I could go on for ages at this point about what mindfulness is, what it tries to do and how you learn it. But that will take us away from the main aim of this episode. And, there are already numerous webpages devoted to this subject. You can even look it up on this website by going to www.openforwards.com/therapyandmindfulness.
The main aim here is to look at mindfulness apps so that you can go straight to the ones that work. I’m going to remind you and myself at this point of the four key yardsticks for judging the likely value of self-help. Firstly, it needs to be evidence-based – to have some data behind it. Secondly, it needs to acknowledge that pain is a part of life – stay away from stuff that promises eternal happiness. Thirdly, it needs to show you how to implement the lessons. And, fourthly, it needs to acknowledge that people lapse and give up, but not only acknowledging it but addressing how to deal with that.
A great study in 2015 looked at reviewing and evaluating the mindfulness apps on the market. They did a search in the apple and google play stores and came up with 600 unique apps. They excluded the vast majority of the apps if they just had reminders, timers or mindfulness tracks. They only included apps that had mindfulness training as well as education. They whittled the list down to just 23 apps in the end.
They used an interesting rating tool called the MARS (MARS). This tool assesses how well the app engages people, how well it functions, how aesthetic it is and the quality of its information. It also looked at customer satisfaction as well. To get a really detailed breakdown of the study and its results, you can refer to the show notes at the bottom of this page.
The list included apps such as Mindfulness Trainer, Simply8, Mindfulness Coach and Take a Chill. But the top three apps were Headspace, Smiling Mind and IMindfulness. Mindfulness Daily had an equal overall rating score to IMindfulness so it is only fair to give it a mention here.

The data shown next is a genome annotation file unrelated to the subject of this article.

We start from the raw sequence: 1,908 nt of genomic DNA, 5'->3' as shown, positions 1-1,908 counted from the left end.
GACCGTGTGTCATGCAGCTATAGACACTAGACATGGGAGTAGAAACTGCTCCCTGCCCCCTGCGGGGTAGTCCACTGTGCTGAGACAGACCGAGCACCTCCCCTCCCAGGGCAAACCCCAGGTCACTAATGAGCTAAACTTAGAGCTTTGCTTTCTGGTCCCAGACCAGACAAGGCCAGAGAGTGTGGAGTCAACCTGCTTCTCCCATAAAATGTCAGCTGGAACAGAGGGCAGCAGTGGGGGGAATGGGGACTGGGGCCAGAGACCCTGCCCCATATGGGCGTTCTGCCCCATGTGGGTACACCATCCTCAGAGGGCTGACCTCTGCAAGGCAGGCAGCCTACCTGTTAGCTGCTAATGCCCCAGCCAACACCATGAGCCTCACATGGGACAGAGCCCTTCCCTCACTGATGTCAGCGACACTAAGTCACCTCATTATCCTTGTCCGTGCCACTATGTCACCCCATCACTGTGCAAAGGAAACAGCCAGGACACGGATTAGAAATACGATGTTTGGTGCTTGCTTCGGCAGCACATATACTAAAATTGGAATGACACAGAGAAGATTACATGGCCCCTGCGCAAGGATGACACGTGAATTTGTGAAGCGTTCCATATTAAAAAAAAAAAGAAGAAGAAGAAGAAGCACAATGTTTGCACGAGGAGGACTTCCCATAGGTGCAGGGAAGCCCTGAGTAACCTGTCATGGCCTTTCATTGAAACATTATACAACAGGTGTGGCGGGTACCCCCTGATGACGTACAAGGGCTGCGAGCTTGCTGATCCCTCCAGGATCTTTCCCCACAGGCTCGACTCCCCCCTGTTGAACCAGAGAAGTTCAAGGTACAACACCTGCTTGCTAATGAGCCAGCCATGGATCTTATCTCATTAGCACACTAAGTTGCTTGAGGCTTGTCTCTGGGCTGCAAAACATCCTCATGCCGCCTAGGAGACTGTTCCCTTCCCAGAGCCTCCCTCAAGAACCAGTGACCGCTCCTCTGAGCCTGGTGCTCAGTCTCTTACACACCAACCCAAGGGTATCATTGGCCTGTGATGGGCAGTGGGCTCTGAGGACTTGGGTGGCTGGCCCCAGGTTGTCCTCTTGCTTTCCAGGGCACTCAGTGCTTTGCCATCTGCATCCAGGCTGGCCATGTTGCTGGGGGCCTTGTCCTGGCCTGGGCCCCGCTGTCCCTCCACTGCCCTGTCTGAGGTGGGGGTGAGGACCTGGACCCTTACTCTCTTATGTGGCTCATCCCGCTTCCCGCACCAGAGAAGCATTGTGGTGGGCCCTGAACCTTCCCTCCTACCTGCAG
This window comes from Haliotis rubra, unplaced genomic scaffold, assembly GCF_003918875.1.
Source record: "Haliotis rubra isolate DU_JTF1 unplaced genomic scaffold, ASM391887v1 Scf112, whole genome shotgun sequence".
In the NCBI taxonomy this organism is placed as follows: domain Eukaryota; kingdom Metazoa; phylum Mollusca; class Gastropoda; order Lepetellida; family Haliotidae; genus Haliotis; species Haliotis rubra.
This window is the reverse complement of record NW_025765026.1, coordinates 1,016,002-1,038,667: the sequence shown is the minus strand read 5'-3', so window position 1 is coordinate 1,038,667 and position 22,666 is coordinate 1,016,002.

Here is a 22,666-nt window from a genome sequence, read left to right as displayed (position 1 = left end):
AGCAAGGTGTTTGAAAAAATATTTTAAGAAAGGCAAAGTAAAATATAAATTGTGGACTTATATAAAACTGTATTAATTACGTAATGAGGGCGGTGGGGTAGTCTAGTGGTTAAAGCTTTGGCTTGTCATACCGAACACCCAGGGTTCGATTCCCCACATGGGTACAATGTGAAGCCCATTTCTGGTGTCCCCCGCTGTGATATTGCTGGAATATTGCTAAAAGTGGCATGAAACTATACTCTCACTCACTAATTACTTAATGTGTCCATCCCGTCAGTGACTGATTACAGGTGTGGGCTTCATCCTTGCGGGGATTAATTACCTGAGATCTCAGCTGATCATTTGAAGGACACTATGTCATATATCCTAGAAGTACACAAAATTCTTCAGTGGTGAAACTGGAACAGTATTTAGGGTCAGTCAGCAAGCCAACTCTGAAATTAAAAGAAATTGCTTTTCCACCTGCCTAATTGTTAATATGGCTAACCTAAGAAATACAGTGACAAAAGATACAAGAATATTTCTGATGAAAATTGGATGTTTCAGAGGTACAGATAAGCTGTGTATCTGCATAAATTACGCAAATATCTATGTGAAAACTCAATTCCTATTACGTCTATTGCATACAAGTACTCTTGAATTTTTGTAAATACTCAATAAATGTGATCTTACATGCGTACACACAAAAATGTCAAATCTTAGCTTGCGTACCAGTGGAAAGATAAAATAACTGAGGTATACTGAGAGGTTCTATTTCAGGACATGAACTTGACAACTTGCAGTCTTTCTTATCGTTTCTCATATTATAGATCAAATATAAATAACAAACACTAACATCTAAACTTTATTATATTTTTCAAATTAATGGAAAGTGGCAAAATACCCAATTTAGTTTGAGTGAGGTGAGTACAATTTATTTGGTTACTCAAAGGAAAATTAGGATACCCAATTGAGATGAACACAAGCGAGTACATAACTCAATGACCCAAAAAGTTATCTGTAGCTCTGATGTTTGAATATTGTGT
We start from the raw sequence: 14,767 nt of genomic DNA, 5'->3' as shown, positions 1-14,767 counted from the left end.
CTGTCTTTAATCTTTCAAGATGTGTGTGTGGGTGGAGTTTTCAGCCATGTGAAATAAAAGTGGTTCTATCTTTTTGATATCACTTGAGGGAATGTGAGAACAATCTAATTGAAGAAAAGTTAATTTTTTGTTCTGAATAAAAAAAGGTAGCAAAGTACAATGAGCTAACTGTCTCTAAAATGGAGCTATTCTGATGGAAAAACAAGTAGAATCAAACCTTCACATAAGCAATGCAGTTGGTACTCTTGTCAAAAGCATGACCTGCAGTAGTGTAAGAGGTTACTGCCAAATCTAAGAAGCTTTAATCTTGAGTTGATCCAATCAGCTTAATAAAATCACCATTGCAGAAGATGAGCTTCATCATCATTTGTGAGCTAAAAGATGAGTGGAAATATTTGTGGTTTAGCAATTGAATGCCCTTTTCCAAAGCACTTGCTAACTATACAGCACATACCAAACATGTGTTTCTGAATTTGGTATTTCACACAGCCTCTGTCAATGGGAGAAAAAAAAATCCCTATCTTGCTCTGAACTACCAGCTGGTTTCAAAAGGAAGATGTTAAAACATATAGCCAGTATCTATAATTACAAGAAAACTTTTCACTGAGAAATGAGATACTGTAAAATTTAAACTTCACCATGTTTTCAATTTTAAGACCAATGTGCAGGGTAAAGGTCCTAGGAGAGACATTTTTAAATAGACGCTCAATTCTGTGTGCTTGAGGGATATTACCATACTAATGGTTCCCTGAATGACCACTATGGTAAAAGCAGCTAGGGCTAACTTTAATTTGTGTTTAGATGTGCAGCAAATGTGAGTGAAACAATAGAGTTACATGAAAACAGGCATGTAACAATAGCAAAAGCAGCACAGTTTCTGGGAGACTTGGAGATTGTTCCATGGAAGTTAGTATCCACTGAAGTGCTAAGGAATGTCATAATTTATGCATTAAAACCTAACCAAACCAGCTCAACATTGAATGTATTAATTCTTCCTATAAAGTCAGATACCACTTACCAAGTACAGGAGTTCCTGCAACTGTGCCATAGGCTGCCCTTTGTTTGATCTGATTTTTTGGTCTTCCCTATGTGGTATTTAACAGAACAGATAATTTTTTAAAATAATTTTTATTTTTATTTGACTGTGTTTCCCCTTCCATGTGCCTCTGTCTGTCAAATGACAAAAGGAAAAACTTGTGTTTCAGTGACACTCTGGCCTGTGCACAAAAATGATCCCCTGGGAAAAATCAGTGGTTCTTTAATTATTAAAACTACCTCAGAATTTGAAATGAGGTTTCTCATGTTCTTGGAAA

In my world, Headspace seems to be the most well-known. I’ve personally used it as well and it has many useful features. It also scored the highest in all the MARS related items. It has a timer, reminders, tracking and a practice-based program. So, you can easily tick off the implementation aspects of good self-help. It is also evidence-based and the website does a good job of highlighting the science around what works.
The founder and main personality behind headspace is Andy Puddicombe. He has a book out where he shares his story of experiencing tragedy and developing a meditative practice as a monk in a Buddhist community. There he describes happening on the realisation that he could help many thousands of people by creating headspace. And looking at its subscription numbers, he is continuing to do a great job of giving people what they want.
Smiling Mind is an Australian created app with that specifically targets different age groups. It is a not-for-profit organisation that aims to get mindfulness meditation on the Australian School curriculum by 2020.
IMindulness is a Danish creation that focuses on helping beginners and more experienced practitioners. It has a number of additional in-app purchases as well to help you dig deeper.
I’ve decided to refrain from endorsing one specifc app above another. My advice is to try out an app from the top four or five on the list and see which ones suit you best. Try out the others on the list as well, because as we know apps change and develop. Some will improve and get better. Others won’t. Twenty three is quite a lot I know, which can take a lot of time. So you may want to make life simple for yourself. And the study is less only around 12 months old, so there might not be a lot that has changed in that time.